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Search continues for runaway donkey in Johnston, Scituate area after multiple sightings

A donkey passes a car on Route 6 in Johnston, Sunday, June 6, 2021. (Chime in)
A donkey passes a car on Route 6 in Johnston, Sunday, June 6, 2021. (Chime in)
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A search is underway for a donkey on the loose in Johnston and Scituate. It's the latest case of livestock on the lam in that area.

"I was going to work and there was a donkey running up the road right in the middle of Route 6,” said Ed Plasse, who told NBC 10 he spotted the animal around 6 a.m. on Monday.

Plasse captured the surprising sight on cell his phone.

"He cut right in front of me, I almost hit him,” he said. "I turned my truck around and I got him out of the middle of the road, and coaxed him off to the side and kept going the same speed as him and he was just running along the breakdown lane.”

NBC 10 first received viewer reports a donkey was loose in Johnston on Sunday night.

By Monday afternoon, after seeing video of the donkey on NBC 10, Johnston Police Chief Joseph Razza said he found out the animal had run away from its new home.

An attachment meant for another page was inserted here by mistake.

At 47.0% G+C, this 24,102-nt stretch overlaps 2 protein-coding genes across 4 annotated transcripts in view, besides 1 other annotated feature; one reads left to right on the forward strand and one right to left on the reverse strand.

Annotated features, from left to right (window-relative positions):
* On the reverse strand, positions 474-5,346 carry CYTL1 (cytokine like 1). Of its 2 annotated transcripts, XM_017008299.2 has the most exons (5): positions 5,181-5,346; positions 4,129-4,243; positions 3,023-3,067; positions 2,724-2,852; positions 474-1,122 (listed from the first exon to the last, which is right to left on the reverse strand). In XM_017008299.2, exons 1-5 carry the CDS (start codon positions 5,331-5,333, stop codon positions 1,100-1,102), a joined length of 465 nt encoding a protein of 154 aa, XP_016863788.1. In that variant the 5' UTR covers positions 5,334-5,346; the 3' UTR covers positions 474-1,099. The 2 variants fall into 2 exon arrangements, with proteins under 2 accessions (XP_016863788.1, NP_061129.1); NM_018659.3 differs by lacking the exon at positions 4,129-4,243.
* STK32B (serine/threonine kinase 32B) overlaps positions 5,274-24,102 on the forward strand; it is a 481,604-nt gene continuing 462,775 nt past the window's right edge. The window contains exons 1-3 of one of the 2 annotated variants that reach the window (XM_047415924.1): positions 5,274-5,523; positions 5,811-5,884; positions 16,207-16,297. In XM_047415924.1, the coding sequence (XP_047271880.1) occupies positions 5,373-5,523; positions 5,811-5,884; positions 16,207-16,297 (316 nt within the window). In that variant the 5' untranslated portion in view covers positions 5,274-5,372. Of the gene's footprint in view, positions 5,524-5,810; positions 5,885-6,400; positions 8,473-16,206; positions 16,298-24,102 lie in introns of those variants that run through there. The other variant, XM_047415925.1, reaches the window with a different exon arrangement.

"I learned that the donkey basically escaped from a small residential farm on the Johnston/Scituate line,” Razza told NBC 10. “The animal was being offloaded and basically got away from its handler."

According to Razza, residents that called police dispatch reported spotting the donkey on Hartford Ave. around 7 p.m. Sunday night.

Another sighting was reported an hour and a half later near the Scituate line on Pine Hill Road. By the time responding officers arrived, the donkey was nowhere in sight, Razza said.

The most recent sighting of the animal was around 8:00 a.m. Monday on Trimtown Road in Scituate, according to Razza.

"I'm being told it's a cream-colored donkey, medium-sized,” the Chief said. “I'm also being told that it's a female donkey, commonly referred to as a ‘jenny’ or ‘jennet’.”

Now, locals are staying alert while out on the roads.

"You don't want him to get hurt,” Plasse said.

Razza is encouraging residents not to approach the donkey if they see it.

"It's described as a domesticated animal but not very tamed,” he said. "So I would just keep your distance. Call the police. Call the Johnston Police or the Scituate Police if it's somewhere in that area and we'll take care of it in a professional manner."

It's not the first time Johnston has dealt with livestock on the loose.

Three years ago, three wild turkeys disrupted traffic and intimidated drivers in the center of town.

And earlier this year, a steer escaped a slaughterhouse and roamed free for months. It was captured in March and returned to a Connecticut farm.

"What's going on in Johnston?" asked NBC 10’s Tyler Dumont.

"It's starting to be a sanctuary I guess for livestock,” replied Razza.

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